• Rapid heart rate. For some people, these medications can increase their heart rate. This may be more noticeable with albuterol, or if you use either medication more than every 4 to 6 hours.

  • Headache and dizziness. Both medications can cause blood vessels to narrow, possibly leading to headache or dizziness.

  • Hyperactivity or tremor. Because rescue inhalers can cause blood vessels to constrict, they may make you feel more hyperactive or cause shaky hands. Again, this generally occurs when too much of the medication is taken.

  • Anxiety or nervousness. This can go hand-in-hand with a fast heart rate or tremors. Some people also experience an anxious feeling with rescue inhalers. This is typically temporary and will pass quickly.

Researchers don’t know for sure whether levalbuterol or albuterol causes more side effects. Clinicians are still debating this topic, and research is inconclusive. However, levalbuterol is thought to be less bothersome because it acts mainly on the lungs, while albuterol is more likely to affect other parts of the body.

Do albuterol and levalbuterol inhalers have any interactions?

Rescue inhalers have a lower risk of medication interactions compared to oral versions of the medications because they’re not greatly absorbed throughout the entire body. One interaction worth highlighting is with beta blockers (like atenolol and propranolol). Beta blockers are often prescribed to treat heart problems or high blood pressure. Albuterol and levalbuterol can potentially make them less effective. And on the flip side, beta blockers can make rescue inhalers less effective.

Other notable rescue inhaler interactions include:

  • Loop diuretics (“water pills”) like furosemide (Lasix)

  • Thiazide diuretics like hydrochlorothiazide

  • Digoxin (Lanoxin, Digitek)

  • Tricyclic antidepressants like amitriptyline

  • Monoamine oxidase inhibitors like selegiline (Zelapar, Emsam)

Talk to your healthcare provider and pharmacist about what other medications may interact with rescue inhalers to get further guidance.

Do albuterol and levalbuterol inhalers require any special monitoring?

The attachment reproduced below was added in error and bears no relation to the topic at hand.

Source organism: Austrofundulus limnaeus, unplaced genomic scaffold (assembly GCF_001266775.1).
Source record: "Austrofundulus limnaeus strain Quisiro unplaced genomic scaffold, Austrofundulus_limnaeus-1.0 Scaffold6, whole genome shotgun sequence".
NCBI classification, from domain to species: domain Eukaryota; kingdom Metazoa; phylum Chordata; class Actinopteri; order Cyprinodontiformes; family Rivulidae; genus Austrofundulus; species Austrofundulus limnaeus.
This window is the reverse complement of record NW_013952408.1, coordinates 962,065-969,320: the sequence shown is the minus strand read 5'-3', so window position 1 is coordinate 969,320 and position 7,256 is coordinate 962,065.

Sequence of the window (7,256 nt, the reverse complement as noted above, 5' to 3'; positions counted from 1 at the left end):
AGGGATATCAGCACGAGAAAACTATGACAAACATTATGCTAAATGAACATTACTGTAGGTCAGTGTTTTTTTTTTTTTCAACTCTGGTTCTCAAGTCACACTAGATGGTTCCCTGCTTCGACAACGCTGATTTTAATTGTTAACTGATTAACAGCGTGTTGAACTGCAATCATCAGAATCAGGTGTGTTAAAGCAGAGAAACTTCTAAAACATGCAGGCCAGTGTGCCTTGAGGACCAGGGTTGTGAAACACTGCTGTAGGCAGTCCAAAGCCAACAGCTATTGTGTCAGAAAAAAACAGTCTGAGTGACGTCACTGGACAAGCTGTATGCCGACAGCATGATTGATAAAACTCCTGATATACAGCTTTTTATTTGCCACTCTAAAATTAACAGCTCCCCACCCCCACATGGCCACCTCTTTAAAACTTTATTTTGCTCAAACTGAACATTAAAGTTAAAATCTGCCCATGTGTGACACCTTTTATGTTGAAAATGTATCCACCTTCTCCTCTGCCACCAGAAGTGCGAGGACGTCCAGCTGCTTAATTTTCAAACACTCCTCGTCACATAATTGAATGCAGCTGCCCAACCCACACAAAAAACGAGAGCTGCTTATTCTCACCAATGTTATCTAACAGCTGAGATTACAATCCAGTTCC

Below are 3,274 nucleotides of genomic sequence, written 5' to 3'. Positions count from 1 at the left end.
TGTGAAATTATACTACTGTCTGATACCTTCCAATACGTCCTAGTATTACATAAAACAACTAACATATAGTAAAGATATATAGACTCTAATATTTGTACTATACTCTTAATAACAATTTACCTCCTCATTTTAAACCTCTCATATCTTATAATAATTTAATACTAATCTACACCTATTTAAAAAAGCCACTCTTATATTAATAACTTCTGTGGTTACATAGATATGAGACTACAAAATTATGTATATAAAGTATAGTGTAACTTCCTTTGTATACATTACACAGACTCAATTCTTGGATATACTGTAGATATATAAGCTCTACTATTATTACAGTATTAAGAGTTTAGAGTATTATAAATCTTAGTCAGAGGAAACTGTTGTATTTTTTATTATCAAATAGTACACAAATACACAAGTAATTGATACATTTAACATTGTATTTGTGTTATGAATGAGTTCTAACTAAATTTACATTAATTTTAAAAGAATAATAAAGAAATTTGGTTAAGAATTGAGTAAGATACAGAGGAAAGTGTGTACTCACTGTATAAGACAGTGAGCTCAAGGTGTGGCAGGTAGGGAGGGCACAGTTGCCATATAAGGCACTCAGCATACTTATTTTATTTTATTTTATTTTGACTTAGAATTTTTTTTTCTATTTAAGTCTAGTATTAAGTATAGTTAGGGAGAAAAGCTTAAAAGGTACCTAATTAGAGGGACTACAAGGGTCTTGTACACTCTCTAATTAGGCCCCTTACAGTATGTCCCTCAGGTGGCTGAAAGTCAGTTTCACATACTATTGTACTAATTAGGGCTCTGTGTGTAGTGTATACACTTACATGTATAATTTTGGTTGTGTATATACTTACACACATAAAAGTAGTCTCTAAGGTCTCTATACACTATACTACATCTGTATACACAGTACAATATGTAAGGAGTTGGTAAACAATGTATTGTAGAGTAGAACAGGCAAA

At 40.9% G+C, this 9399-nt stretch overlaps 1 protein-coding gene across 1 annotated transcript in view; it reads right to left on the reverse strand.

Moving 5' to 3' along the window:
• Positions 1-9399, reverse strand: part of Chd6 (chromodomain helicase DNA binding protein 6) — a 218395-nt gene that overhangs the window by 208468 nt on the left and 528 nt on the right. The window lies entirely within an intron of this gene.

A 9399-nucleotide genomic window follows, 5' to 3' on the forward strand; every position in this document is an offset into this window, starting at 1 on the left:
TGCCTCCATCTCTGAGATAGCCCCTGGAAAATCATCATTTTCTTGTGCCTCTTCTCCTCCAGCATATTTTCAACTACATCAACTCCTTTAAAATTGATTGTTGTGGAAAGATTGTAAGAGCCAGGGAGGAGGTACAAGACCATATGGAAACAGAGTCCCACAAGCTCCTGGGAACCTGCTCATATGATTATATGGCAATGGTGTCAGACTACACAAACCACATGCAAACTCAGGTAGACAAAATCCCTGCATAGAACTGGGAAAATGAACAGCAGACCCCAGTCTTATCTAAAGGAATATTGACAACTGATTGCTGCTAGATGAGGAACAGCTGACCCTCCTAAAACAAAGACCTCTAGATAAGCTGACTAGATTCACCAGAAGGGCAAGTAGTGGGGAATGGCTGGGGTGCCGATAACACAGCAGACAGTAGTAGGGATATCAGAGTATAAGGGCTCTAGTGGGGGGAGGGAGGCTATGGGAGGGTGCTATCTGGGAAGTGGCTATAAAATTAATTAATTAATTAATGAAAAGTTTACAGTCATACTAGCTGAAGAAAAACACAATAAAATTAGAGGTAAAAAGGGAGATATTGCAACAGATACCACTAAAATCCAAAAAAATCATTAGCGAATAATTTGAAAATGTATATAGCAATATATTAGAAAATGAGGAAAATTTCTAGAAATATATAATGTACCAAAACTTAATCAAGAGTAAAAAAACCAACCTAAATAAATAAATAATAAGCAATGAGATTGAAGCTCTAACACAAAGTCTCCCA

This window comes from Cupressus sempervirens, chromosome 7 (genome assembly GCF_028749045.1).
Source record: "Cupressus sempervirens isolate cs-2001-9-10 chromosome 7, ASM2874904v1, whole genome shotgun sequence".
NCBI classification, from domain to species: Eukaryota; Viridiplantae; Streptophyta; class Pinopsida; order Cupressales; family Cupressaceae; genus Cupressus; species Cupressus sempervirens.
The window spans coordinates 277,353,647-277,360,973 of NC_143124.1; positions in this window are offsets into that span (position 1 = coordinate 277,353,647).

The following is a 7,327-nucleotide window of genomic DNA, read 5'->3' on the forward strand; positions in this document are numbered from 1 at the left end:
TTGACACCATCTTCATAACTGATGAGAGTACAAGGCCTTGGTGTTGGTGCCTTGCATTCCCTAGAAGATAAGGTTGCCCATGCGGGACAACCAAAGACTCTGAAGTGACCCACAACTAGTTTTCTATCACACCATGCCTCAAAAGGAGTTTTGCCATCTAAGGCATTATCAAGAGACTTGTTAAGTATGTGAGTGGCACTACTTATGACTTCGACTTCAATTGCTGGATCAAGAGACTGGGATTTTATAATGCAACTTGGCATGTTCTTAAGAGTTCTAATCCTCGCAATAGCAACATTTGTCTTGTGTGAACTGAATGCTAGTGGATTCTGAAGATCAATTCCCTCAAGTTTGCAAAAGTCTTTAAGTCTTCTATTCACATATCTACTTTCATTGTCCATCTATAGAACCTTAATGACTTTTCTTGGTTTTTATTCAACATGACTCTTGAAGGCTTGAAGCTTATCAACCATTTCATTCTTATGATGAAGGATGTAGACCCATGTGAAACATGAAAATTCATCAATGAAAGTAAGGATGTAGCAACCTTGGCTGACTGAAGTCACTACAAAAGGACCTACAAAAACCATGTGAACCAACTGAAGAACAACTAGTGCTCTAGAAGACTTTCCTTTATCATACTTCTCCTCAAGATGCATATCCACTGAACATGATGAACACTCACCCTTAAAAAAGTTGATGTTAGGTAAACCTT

No. Some medications require that you take special tests to let your healthcare provider know if they need to adjust your dosing. That’s not the case with albuterol and levalbuterol inhalers. Usually, no special tests are needed with these inhalers in addition to your routine checkups and testing related to asthma and COPD.

Who should not take albuterol and levalbuterol inhalers?

Children under the age of 4 generally should not be using these inhalers. This is because such young children may not be able to follow the instructions to ensure proper medication delivery to the lungs. They should instead use a nebulizer.

Otherwise, unless you know you have serious allergies (like if you’ve experienced hives or a swollen throat) to these medications, they are relatively safe to take. 

How to save on rescue inhalers

There are many ways to save on your rescue inhalers. GoodRx can help you navigate your options, which may include GoodRx discounts, copay savings cards, and patient assistance programs. You can find rescue inhaler prices as low as $11 with a free GoodRx discount.

The bottom line

Overall, rescue inhalers like albuterol and levalbuterol are useful medications if you have asthma or COPD and have trouble breathing. They belong to the same class of medications, so they work similarly. Some healthcare providers believe that levalbuterol has fewer side effects, but current research suggests they both have similar rates of side effects. Discuss which rescue inhaler would be best for you with your healthcare provider. 


American Academy of Allergy Asthma & Immunology. (2023). Short-acting beta-agonists (SABAs).   

Asthma and Allergy Foundation of America. (n.d.). Asthma treatment.

View All References (15)

Food and Drug Administration. (2018). Transition from CFC propelled albuterol inhalers to HFA propelled albuterol inhalers: Questions and answers.

Jat, K. R., et al. (2013). Levalbuterol versus albuterol for acute asthma: A systematic review and meta-analysis. Pulmonary Pharmacology & Therapeutics

Johnson, D. B., et al. (2022). Albuterol. StatPearls.   

MedlinePlus. (2016). Levalbuterol oral inhalation.

Nemours TeensHealth. (n.d.). Definition: Bronchoconstriction.

Nemours TeensHealth. (2019). Lungs and respiratory system.

Office of Disease Prevention and Health Promotion. (n.d.). Respiratory disease.

Proficient Rx LP. (2022). Levalbuterol tartrate HFA inhalation [package insert].

Proficient Rx LP. (2023). Albuterol sulfate [package insert].

RemedyRepack Inc. (2022). Ventolin HFA [package insert].

Sandoz. (2022). Proventil HFA [package insert].

Sunovion Pharmaceuticals Inc. (2020). Xopenex HFA [package insert].

Teva Respiratory, LLC. (2020). Proair HFA [package insert].

Teva Respiratory, LLC. (2020). Proair respiclick [package insert].

Teva Respiratory, LLC. (2022). Proair digiHaler [package insert].

GoodRx Health has strict sourcing policies and relies on primary sources such as medical organizations, governmental agencies, academic institutions, and peer-reviewed scientific journals. Learn more about how we ensure our content is accurate, thorough, and unbiased by reading our editorial guidelines.

Was this page helpful?

Let's Help You Breathe Better!

Sign up for our GoodRx Health Asthma and Allergies Newsletter to receive up-to-date information on the latest medications, treatments, and savings that are most relevant to you.

By signing up, I agree to GoodRx's Terms and Privacy Policy, and to receive marketing messages from GoodRx.

Wordmark logo (w/ dimension values)
GoodRx FacebookGoodRx InstagramGoodRx Twitter
Legitscript ApprovedPharmacyBBB Accredited Business
provider image
Welcome! You’re in GoodRx Provider Mode. Now, you’ll enjoy a streamlined experience created specifically for healthcare providers.